Following service in the United States Navy during the Korean War, Armstrong returned to Pasadena, California where his father had moved the church's operations in 1946. He was baptized in early 1953 (Origin and History, p. 36). He enrolled in Ambassador College, founded by his father and supported by the church. Ambassador was state-approved but not accredited, and Armstrong eventually completed bachelor's, master's, and doctoral degrees in the only discipline offered, theology. He was ordained a minister in 1955 and held key administrative posts in both the Worldwide Church of God and Ambassador College until he was disfellowshipped (excommunicated) by his father in 1978. Prior to his removal, he was executive vice president of the church and president of the college, and was widely considered to be heir-apparent to succeed his father as head of the church and its operations.[3]

Personality[edit]

In the mid 1970s, Penthouse magazine described Garner Ted as providing "late night companionship to thousands of truckers, the voice of the morning to millions of farmers, the living room preacher to a subculture of lonely, frightened, disoriented Americans." Noted for his charisma, movie star looks, and for being a music enthusiast, he toyed with becoming a nightclub singer before following his father into the ministry. He was at ease before cameras and microphones. In radio and TV programs he mixed political, economic, and social news of the day with Bible-based commentary. Armstrong's voice, style and presentation (with a low-key, ironic delivery more in the style of a comedian's monologue than in the didactic fashion of the standard evangelist) attracted millions to the church-sponsored broadcasts. His voice was so widely known that his name was included with many of the world's politicians and entertainers on the record track The Intro and the Outro by the Bonzo Dog Band of the 1960s. On a radio commercial that aired in the Raleigh, NC area in the mid 1980s, he was among several celebrities said to have been seen at a popular restaurant in the area.[3]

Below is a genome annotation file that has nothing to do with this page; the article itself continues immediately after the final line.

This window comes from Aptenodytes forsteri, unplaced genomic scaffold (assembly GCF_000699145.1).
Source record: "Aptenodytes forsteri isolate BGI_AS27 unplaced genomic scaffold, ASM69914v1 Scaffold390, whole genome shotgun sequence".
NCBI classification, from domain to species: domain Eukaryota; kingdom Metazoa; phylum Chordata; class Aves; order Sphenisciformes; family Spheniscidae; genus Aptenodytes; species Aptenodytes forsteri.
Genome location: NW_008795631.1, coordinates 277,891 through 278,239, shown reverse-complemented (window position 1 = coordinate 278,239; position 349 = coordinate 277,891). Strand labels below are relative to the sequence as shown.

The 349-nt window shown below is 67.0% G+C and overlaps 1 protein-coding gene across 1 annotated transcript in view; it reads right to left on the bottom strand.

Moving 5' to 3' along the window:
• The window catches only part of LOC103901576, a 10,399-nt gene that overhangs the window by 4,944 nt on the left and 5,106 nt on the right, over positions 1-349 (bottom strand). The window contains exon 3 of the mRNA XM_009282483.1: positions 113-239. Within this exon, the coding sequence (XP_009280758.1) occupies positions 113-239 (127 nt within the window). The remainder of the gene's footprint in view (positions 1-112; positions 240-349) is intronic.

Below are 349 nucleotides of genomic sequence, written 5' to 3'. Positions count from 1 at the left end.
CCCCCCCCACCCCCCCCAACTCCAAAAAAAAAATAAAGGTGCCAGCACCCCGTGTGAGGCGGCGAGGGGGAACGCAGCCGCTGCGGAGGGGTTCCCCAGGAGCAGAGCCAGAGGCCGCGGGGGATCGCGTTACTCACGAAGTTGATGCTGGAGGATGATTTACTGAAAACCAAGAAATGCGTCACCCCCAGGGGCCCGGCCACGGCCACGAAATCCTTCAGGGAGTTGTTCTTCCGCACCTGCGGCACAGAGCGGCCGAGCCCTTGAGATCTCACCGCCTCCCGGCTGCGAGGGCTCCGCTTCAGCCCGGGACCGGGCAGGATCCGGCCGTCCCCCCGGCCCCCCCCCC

Armstrong's proclivity toward secular pursuits outside evangelism was evidenced by his appearance as a guest on the US television show Hee Haw in the 1970s (Armstrong had arranged for Hee Haw co-host Buck Owens to entertain attendees at the WCG's annual convention one year), and his authorship of a novel, Churchill's Gold, penned under the pseudonym William Talboy Wright - a mixture of names from his grandparents: William Dillon (maternal grandfather), Isabelle Talboy (maternal grandmother), and Eva Wright (paternal grandmother).[2]

Ministry[edit]

Garner Ted Armstrong was ordained to the ministry by his father in 1955. G.T. Armstrong later reported in a sermon that he did not want to be a minister, to which his father answered something to the effect that because he did not want to enter the ministry that was a sign that he should. In 1957, he began to take over much of his father's broadcasting responsibilities. During that same year, he traveled extensively through South America. As a fluent Spanish speaker, he made several Spanish-language broadcasts of the World Tomorrow.[4]